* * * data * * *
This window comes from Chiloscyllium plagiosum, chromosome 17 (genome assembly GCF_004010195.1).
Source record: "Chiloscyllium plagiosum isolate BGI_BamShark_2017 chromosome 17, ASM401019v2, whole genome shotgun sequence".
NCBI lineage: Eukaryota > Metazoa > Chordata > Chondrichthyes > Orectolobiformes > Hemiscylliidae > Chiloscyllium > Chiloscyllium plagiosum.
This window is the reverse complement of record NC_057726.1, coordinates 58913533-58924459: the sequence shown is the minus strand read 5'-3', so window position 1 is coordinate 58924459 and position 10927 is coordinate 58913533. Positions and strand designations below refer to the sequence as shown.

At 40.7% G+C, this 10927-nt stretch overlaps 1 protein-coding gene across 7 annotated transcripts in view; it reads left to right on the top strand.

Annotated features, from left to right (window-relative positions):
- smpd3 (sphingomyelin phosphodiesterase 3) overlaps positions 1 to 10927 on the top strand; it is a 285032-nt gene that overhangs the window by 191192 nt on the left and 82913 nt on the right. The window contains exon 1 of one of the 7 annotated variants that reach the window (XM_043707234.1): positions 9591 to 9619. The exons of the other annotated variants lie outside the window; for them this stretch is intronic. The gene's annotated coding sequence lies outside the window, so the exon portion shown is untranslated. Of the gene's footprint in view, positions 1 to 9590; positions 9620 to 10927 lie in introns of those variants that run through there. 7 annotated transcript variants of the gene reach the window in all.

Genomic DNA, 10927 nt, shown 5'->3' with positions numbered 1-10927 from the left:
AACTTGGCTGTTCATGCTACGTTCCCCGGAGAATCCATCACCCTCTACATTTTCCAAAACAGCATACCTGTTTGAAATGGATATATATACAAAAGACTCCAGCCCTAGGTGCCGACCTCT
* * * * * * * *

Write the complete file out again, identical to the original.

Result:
This window comes from Chiloscyllium plagiosum, chromosome 17 (genome assembly GCF_004010195.1).
Source record: "Chiloscyllium plagiosum isolate BGI_BamShark_2017 chromosome 17, ASM401019v2, whole genome shotgun sequence".
NCBI lineage: Eukaryota > Metazoa > Chordata > Chondrichthyes > Orectolobiformes > Hemiscylliidae > Chiloscyllium > Chiloscyllium plagiosum.
This window is the reverse complement of record NC_057726.1, coordinates 58913533-58924459: the sequence shown is the minus strand read 5'-3', so window position 1 is coordinate 58924459 and position 10927 is coordinate 58913533. Positions and strand designations below refer to the sequence as shown.

At 40.7% G+C, this 10927-nt stretch overlaps 1 protein-coding gene across 7 annotated transcripts in view; it reads left to right on the top strand.

Annotated features, from left to right (window-relative positions):
- smpd3 (sphingomyelin phosphodiesterase 3) overlaps positions 1 to 10927 on the top strand; it is a 285032-nt gene that overhangs the window by 191192 nt on the left and 82913 nt on the right. The window contains exon 1 of one of the 7 annotated variants that reach the window (XM_043707234.1): positions 9591 to 9619. The exons of the other annotated variants lie outside the window; for them this stretch is intronic. The gene's annotated coding sequence lies outside the window, so the exon portion shown is untranslated. Of the gene's footprint in view, positions 1 to 9590; positions 9620 to 10927 lie in introns of those variants that run through there. 7 annotated transcript variants of the gene reach the window in all.

Genomic DNA, 10927 nt, shown 5'->3' with positions numbered 1-10927 from the left:
AACTTGGCTGTTCATGCTACGTTCCCCGGAGAATCCATCACCCTCTACATTTTCCAAAACAGCATACCTGTTTGAAATGGATATATATACAAAAGACTCCAGCCCTAGGTGCCGACCTCT